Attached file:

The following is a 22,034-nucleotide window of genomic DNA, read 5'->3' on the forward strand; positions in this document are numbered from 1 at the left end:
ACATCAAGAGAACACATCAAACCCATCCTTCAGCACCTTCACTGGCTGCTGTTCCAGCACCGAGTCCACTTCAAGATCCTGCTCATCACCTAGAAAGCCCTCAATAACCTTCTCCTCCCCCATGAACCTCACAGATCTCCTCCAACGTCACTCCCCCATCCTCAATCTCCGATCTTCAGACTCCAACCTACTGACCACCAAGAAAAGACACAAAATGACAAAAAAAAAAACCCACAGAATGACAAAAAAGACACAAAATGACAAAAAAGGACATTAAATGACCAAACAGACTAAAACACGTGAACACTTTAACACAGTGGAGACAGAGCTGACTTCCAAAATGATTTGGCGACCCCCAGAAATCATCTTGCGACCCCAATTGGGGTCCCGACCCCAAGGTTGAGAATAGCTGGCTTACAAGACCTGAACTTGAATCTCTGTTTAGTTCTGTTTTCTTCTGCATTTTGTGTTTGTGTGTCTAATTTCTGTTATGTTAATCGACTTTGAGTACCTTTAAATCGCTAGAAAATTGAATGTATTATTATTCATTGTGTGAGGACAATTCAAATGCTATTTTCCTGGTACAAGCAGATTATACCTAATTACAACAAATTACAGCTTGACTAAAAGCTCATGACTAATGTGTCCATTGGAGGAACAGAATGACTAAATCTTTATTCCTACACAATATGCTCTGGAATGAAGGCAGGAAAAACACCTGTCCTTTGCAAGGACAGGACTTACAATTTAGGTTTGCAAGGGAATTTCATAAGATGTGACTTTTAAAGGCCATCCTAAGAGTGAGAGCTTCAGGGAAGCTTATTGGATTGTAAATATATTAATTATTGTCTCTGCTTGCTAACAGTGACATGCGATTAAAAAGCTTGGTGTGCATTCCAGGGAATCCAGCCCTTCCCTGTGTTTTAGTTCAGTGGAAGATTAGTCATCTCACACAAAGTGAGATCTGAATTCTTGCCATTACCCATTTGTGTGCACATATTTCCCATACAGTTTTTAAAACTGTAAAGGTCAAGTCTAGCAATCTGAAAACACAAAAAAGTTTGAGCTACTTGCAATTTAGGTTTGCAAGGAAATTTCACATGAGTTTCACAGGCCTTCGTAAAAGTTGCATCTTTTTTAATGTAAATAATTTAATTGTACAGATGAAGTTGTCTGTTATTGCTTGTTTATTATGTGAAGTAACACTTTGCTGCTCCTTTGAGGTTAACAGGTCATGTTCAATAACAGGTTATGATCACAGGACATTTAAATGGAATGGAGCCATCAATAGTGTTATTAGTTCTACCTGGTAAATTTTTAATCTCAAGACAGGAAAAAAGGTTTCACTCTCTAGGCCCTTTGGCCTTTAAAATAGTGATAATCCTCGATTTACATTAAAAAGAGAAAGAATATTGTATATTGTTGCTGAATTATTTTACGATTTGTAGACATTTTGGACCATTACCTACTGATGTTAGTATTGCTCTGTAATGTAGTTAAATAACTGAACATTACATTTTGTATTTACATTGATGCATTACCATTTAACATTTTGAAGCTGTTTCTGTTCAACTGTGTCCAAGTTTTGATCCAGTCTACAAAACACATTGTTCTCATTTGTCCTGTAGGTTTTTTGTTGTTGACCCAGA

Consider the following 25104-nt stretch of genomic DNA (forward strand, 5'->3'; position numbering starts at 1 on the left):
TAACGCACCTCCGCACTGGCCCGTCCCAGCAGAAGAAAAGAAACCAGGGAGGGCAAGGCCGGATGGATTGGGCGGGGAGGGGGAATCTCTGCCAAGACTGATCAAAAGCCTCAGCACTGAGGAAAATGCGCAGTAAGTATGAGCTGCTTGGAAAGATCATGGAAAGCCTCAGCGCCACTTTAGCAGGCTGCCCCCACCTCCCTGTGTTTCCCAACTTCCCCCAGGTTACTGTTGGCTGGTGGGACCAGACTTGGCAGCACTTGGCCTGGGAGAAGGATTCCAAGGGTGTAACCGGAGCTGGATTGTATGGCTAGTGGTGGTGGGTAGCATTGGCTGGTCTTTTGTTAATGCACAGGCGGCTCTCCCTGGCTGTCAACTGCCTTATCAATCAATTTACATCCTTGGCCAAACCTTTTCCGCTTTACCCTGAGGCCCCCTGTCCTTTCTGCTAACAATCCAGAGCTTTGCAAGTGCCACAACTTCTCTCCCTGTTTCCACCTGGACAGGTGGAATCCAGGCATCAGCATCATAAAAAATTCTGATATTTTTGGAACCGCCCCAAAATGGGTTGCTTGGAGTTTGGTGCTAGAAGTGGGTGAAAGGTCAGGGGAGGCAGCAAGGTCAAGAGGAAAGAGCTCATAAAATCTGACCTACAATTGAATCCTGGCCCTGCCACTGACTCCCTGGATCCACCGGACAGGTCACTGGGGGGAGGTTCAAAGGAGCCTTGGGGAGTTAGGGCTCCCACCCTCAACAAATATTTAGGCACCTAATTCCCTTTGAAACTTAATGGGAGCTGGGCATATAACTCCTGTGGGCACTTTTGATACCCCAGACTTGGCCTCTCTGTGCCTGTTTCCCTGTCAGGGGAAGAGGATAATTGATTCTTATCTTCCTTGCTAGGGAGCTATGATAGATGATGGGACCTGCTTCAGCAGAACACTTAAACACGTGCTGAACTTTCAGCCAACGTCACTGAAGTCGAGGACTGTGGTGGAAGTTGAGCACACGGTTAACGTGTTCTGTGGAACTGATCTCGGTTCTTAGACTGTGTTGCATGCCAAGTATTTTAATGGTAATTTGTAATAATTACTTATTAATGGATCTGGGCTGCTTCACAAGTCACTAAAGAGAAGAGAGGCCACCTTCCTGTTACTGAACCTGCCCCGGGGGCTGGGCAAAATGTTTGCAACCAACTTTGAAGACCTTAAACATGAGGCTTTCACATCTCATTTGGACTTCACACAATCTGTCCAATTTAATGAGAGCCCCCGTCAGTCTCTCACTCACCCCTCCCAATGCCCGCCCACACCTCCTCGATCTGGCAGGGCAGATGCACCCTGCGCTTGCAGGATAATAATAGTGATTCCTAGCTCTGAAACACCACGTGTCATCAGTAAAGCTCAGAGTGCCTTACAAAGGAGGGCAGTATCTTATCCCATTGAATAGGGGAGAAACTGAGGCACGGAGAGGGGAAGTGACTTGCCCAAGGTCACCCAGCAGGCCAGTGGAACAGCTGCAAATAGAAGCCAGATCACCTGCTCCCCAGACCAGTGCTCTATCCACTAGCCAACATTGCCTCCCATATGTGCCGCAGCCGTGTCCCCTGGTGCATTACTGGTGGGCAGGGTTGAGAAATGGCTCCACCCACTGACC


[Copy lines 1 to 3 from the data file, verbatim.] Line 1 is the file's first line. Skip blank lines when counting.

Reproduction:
The following is a 22,034-nucleotide window of genomic DNA, read 5'->3' on the forward strand; positions in this document are numbered from 1 at the left end:
ACATCAAGAGAACACATCAAACCCATCCTTCAGCACCTTCACTGGCTGCTGTTCCAGCACCGAGTCCACTTCAAGATCCTGCTCATCACCTAGAAAGCCCTCAATAACCTTCTCCTCCCCCATGAACCTCACAGATCTCCTCCAACGTCACTCCCCCATCCTCAATCTCCGATCTTCAGACTCCAACCTACTGACCACCAAGAAAAGACACAAAATGACAAAAAAAAAAACCCACAGAATGACAAAAAAGACACAAAATGACAAAAAAGGACATTAAATGACCAAACAGACTAAAACACGTGAACACTTTAACACAGTGGAGACAGAGCTGACTTCCAAAATGATTTGGCGACCCCCAGAAATCATCTTGCGACCCCAATTGGGGTCCCGACCCCAAGGTTGAGAATAGCTGGCTTACAAGACCTGAACTTGAATCTCTGTTTAGTTCTGTTTTCTTCTGCATTTTGTGTTTGTGTGTCTAATTTCTGTTATGTTAATCGACTTTGAGTACCTTTAAATCGCTAGAAAATTGAATGTATTATTATTCATTGTGTGAGGACAATTCAAATGCTATTTTCCTGGTACAAGCAGATTATACCTAATTACAACAAATTACAGCTTGACTAAAAGCTCATGACTAATGTGTCCATTGGAGGAACAGAATGACTAAATCTTTATTCCTACACAATATGCTCTGGAATGAAGGCAGGAAAAACACCTGTCCTTTGCAAGGACAGGACTTACAATTTAGGTTTGCAAGGGAATTTCATAAGATGTGACTTTTAAAGGCCATCCTAAGAGTGAGAGCTTCAGGGAAGCTTATTGGATTGTAAATATATTAATTATTGTCTCTGCTTGCTAACAGTGACATGCGATTAAAAAGCTTGGTGTGCATTCCAGGGAATCCAGCCCTTCCCTGTGTTTTAGTTCAGTGGAAGATTAGTCATCTCACACAAAGTGAGATCTGAATTCTTGCCATTACCCATTTGTGTGCACATATTTCCCATACAGTTTTTAAAACTGTAAAGGTCAAGTCTAGCAATCTGAAAACACAAAAAAGTTTGAGCTACTTGCAATTTAGGTTTGCAAGGAAATTTCACATGAGTTTCACAGGCCTTCGTAAAAGTTGCATCTTTTTTAATGTAAATAATTTAATTGTACAGATGAAGTTGTCTGTTATTGCTTGTTTATTATGTGAAGTAACACTTTGCTGCTCCTTTGAGGTTAACAGGTCATGTTCAATAACAGGTTATGATCACAGGACATTTAAATGGAATGGAGCCATCAATAGTGTTATTAGTTCTACCTGGTAAATTTTTAATCTCAAGACAGGAAAAAAGGTTTCACTCTCTAGGCCCTTTGGCCTTTAAAATAGTGATAATCCTCGATTTACATTAAAAAGAGAAAGAATATTGTATATTGTTGCTGAATTATTTTACGATTTGTAGACATTTTGGACCATTACCTACTGATGTTAGTATTGCTCTGTAATGTAGTTAAATAACTGAACATTACATTTTGTATTTACATTGATGCATTACCATTTAACATTTTGAAGCTGTTTCTGTTCAACTGTGTCCAAGTTTTGATCCAGTCTACAAAACACATTGTTCTCATTTGTCCTGTAGGTTTTTTGTTGTTGACCCAGA

Consider the following 25104-nt stretch of genomic DNA (forward strand, 5'->3'; position numbering starts at 1 on the left):